Taiwan’s fertility rate (births per woman) was 1.07 in 2021, well below the replacement rate of 2.1 and ranking among the lowest in the world. Unless Taiwan increases its fertility rate, Taiwan’s population growth will continue to decline. Several issues contribute to Taiwan’s low fertility rate including rising disinterest in marriage among young people, low wages, skyrocketing housing prices, and difficulties balancing work and home life. Women also face discrimination in the workforce if they decide to have children. After taking maternity leave or announcing their pregnancies, mothers may face demotions, pay cuts, and sometimes even dismissals. In 2020, for instance, a Taiwanese company laid off an employee after discovering her pregnancy; while the company stated that it dismissed her because of COVID-19 restructuring, she was the only employee let go.
Due to such cases, many Taiwanese women fear facing consequences from their employers for becoming pregnant or taking maternity leave. As a result, only about 33 percent of women with children apply for parental leave in Taiwan, even though Taiwanese law guarantees maternity leave. Without the promise of economic or job security, many women have decided that having children is too expensive and risky to their careers. Although some of these women may wish to have children someday, they do not believe that the private sector will afford them this opportunity.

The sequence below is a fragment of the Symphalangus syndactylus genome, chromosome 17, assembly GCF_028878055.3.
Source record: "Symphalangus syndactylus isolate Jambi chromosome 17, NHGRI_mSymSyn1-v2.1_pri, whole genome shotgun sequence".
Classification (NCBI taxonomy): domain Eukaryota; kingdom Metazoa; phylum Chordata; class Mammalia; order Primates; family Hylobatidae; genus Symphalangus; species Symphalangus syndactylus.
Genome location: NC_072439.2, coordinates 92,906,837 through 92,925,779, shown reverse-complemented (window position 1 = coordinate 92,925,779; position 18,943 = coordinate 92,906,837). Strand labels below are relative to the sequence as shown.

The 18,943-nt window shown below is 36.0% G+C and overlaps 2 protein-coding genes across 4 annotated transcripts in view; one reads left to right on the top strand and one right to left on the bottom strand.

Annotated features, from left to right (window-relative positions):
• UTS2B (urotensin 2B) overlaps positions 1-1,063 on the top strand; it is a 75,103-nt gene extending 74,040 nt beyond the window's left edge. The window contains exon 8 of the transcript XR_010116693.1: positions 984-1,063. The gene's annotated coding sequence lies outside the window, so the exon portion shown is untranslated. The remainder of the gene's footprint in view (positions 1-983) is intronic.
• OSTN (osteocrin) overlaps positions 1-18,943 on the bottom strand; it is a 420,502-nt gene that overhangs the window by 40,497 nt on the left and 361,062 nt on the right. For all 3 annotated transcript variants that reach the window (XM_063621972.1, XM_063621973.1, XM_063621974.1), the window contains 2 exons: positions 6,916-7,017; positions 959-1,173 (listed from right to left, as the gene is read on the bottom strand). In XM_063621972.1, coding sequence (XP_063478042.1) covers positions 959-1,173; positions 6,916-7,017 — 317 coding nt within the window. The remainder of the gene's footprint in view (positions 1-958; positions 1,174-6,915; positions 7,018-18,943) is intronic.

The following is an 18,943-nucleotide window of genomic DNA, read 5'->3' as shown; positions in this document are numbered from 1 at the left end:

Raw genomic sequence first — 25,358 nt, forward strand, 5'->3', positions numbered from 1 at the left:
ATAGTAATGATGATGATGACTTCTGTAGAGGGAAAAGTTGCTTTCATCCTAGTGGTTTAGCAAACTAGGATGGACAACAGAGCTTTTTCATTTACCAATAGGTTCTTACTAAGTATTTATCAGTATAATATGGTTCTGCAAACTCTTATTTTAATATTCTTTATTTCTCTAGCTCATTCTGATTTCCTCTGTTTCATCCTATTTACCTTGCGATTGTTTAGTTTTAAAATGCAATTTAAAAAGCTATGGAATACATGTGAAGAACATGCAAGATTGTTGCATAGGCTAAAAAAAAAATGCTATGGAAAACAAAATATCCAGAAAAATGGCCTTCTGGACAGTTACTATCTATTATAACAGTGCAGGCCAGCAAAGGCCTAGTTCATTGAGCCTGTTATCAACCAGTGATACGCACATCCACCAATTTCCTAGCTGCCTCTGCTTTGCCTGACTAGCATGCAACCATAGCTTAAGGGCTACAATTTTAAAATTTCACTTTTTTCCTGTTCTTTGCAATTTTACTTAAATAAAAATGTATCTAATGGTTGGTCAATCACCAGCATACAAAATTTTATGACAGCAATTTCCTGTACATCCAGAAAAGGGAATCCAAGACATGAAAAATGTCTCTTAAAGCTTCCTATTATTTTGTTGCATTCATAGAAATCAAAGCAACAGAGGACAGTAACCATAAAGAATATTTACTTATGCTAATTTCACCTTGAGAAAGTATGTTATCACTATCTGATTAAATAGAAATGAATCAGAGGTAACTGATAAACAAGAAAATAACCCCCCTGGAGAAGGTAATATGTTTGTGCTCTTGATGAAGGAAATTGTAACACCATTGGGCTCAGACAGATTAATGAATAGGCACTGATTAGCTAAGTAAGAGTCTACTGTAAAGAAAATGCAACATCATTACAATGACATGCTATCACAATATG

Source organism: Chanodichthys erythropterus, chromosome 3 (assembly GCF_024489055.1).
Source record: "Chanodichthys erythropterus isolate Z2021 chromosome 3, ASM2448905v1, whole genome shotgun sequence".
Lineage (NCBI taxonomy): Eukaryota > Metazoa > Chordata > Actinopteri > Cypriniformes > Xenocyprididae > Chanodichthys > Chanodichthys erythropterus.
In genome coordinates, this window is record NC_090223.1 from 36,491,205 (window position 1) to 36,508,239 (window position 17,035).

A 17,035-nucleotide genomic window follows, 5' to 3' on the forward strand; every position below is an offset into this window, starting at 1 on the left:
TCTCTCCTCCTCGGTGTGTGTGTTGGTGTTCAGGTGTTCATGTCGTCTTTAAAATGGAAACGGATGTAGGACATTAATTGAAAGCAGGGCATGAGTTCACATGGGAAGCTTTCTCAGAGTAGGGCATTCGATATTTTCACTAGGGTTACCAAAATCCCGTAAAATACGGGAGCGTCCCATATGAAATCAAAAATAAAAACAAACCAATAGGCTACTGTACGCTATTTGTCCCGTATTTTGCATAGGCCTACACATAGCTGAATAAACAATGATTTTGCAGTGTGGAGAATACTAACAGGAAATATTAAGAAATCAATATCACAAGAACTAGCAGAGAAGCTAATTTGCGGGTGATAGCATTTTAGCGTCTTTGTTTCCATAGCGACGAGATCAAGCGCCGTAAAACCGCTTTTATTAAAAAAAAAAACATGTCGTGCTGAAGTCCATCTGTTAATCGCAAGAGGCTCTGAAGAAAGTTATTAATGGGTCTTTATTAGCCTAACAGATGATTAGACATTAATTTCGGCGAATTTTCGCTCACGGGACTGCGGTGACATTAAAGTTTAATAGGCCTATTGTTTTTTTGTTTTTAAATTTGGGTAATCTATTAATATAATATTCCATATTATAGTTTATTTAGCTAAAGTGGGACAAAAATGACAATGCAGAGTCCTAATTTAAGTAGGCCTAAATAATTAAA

Due to demographic challenges arising from fewer women deciding to have children, the military will need to recruit women more heavily to reach its recruiting goals. Yet, women remain an unleveraged resource for the military. Like most militaries, Taiwan’s has traditionally been male dominated because of the need for brute physical strength, but the current trend of technology-based warfare requires more brain than brawn. Taiwan switched to an AVF with the goal of freeing up more resources to recruit soldiers with higher education levels to operate its growing arsenal of modern equipment. A large portion of women fit this requirement, as women make up over 50 percent of higher education graduates in Taiwan.  Not putting resources into recruiting these highly educated women will only be to the military’s detriment, especially with the looming shortage of young men.
While the rate of female servicemembers has gradually increased over the years, they still only comprise 13.6 percent of personnel in the Taiwanese military. Currently, the military does not prioritize female recruitment, as evidenced by the 2021 Quadrennial Defense Review using the words “female,” “woman,” or “women” zero times. Improving female recruitment will require the military to adopt gender-mainstreaming policies that provide benefits to women that they do not receive in the private sector.